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Carnoustie Burnside Course

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Carnoustie Burnside is a wonderful balance of challenge and intrigue.  One might say the Burnside is nay on perfect holiday golf.  It doesn’t hurt that the course enjoys very good conditioning, as one would expect being part of the Carnoustie family of links.  Indeed, one gets several glimpses of the Championship course as the two are intertwined.  The conditions enhance what is a glorious variety of greens and shot options running through gorse, heather and perfectly hummocky terrain. Mind you, the Burnside is no pushover.  The links is 6000 yards with a par of 68 and a standard scratch of 70.  There is work to do in earning a good score!  While very much the baby brother of the Championship Course, the Burnside has been an Open qualifying course in the past. In 1953, Ben Hogan qualified for the Open playing over the Burnside. As the name suggests, the Barry Burn is featured on some holes (most notably on the 17th!), but for the most part it is the fairly tight fairways, clever – hard to hold greens and firm conditions which guard against smash mouth golf.  That said, on most holes the rough was well kept.  Balls could be found quickly, but not necessarily easily played.  James Braid is the architect of record for the Burnside.  That shouldn’t be surprising as Braid designed many dozens of courses in the UK.  What is surprising is the lack of respect for Braid as an architect.  A round at the Burnside will hopefully dispel any myths concerning Braid as penal designer of golf courses.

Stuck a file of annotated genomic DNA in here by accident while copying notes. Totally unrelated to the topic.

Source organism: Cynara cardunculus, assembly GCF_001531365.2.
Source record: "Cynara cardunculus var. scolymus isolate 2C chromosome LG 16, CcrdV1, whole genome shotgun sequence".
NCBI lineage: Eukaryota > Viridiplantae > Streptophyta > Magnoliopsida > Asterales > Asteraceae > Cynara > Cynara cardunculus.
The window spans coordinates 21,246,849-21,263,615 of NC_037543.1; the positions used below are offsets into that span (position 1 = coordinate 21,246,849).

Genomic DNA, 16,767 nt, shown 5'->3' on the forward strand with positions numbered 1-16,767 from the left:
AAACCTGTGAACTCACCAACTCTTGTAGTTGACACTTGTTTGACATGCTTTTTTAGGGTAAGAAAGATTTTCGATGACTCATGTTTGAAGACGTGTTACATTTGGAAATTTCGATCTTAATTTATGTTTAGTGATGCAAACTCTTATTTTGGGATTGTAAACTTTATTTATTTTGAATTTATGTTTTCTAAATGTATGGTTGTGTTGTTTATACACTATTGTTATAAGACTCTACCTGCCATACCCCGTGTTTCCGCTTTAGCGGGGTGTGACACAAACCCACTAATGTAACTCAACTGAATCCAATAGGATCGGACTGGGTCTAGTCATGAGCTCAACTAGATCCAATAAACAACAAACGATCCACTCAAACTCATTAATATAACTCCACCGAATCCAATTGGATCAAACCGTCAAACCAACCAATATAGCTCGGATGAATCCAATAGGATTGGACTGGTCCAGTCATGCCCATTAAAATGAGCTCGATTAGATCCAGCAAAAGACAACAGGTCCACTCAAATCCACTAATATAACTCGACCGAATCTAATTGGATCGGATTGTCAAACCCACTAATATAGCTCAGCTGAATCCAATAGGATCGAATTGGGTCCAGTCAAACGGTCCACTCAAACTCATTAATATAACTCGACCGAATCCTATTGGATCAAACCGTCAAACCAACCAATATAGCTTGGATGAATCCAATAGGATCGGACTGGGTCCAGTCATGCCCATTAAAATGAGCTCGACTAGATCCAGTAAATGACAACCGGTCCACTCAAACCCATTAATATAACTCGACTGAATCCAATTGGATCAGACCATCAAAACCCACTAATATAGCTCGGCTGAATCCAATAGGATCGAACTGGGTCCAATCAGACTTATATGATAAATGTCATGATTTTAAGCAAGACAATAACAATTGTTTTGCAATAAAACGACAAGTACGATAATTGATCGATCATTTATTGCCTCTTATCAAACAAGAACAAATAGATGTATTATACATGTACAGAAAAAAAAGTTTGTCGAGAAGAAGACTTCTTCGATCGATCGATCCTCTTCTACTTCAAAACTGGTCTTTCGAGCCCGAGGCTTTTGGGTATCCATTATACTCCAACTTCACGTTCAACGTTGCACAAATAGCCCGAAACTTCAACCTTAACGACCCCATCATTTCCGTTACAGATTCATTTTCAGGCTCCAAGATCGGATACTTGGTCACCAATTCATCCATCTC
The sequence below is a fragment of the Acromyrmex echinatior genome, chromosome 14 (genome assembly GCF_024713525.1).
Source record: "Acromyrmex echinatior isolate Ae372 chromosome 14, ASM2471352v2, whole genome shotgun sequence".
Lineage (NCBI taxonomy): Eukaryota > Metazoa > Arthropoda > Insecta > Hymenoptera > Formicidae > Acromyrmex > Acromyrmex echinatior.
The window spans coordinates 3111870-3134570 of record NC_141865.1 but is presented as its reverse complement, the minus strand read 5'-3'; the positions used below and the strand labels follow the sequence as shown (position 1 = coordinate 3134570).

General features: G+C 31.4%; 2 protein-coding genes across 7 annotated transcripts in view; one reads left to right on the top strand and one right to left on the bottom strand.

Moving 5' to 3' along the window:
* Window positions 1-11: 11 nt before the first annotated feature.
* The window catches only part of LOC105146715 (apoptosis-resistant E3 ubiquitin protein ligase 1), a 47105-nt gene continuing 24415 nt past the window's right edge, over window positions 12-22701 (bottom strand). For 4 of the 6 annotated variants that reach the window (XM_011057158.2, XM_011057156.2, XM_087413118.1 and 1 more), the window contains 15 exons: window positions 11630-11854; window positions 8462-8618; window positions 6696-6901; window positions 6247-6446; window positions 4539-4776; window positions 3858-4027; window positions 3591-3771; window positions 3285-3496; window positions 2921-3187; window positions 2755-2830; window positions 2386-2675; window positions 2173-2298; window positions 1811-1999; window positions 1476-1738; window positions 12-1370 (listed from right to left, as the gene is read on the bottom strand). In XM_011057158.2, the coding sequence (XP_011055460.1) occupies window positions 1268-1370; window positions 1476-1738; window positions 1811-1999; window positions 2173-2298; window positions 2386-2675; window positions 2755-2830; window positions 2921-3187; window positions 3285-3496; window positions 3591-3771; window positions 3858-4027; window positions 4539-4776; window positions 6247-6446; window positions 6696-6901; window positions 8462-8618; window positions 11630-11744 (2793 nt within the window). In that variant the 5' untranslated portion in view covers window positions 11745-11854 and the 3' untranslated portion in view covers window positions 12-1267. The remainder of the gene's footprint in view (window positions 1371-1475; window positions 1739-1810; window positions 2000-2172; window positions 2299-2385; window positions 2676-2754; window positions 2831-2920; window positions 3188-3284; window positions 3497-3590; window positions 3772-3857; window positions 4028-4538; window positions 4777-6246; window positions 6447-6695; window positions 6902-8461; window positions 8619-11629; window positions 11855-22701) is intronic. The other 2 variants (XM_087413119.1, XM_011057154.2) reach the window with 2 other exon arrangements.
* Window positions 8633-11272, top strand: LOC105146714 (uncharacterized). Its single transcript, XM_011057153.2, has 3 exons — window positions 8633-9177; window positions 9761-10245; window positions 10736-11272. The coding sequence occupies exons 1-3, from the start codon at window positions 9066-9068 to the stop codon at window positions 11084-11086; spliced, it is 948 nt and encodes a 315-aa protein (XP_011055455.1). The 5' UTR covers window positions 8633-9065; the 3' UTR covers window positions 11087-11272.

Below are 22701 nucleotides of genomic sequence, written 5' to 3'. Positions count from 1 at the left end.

There are three great holes.  Two par threes and a long par 4.  The 9th is a medium length short hole played to an artificially raised green some ten feet above the surrounding land.  A bunker front right, if found, will in all probability lead to a kiss on the card.  Any par saved from a wayward tee shot should be savoured.

The 14th, another par 3 at the alarming distance of 228 yards, often playing into a brisk wind, is one of the very best long one-shotters on the planet.  With the green tucked up a dune one would have thought the tee would be further right for a straight angle tee shot.  No, instead we must play across the left dune.  Yes, the hole is quite awkward, but like Prestwick’s Sea Headrig, all the more brilliant for being so.

The penultimate hole is the kissing cousin of the 17th on the big course.  The 17th is very close to the design concepts of the heralded 17th on the Championship Course. Barry Burn harries (blind from the tee!) the golfer throughout the entire 473 yards, requiring two forced carries.  The trouble doesn’t end there. The green is terribly small with gorse and other such medieval-like Scottish growth protecting the right and rear.   When one finishes the hole climb the berm and take a look at the other 17th – it has nothing on Sinkies.

Several holes make up a fine supporting cast and give reason for return visits.  Yes, The Burnside is definitely a keeper.

Carnoustie Championship Course: A must play links

Kingsbarns Golf Links: One of the classy newcomers to the Scottish golfing scene.

St Andrews Castle Course: A new course characterized by difficult greens and bold features.

St Andrews New Course: An Old Tom Morris delight.

St Andrews Old: The mother of all architecture.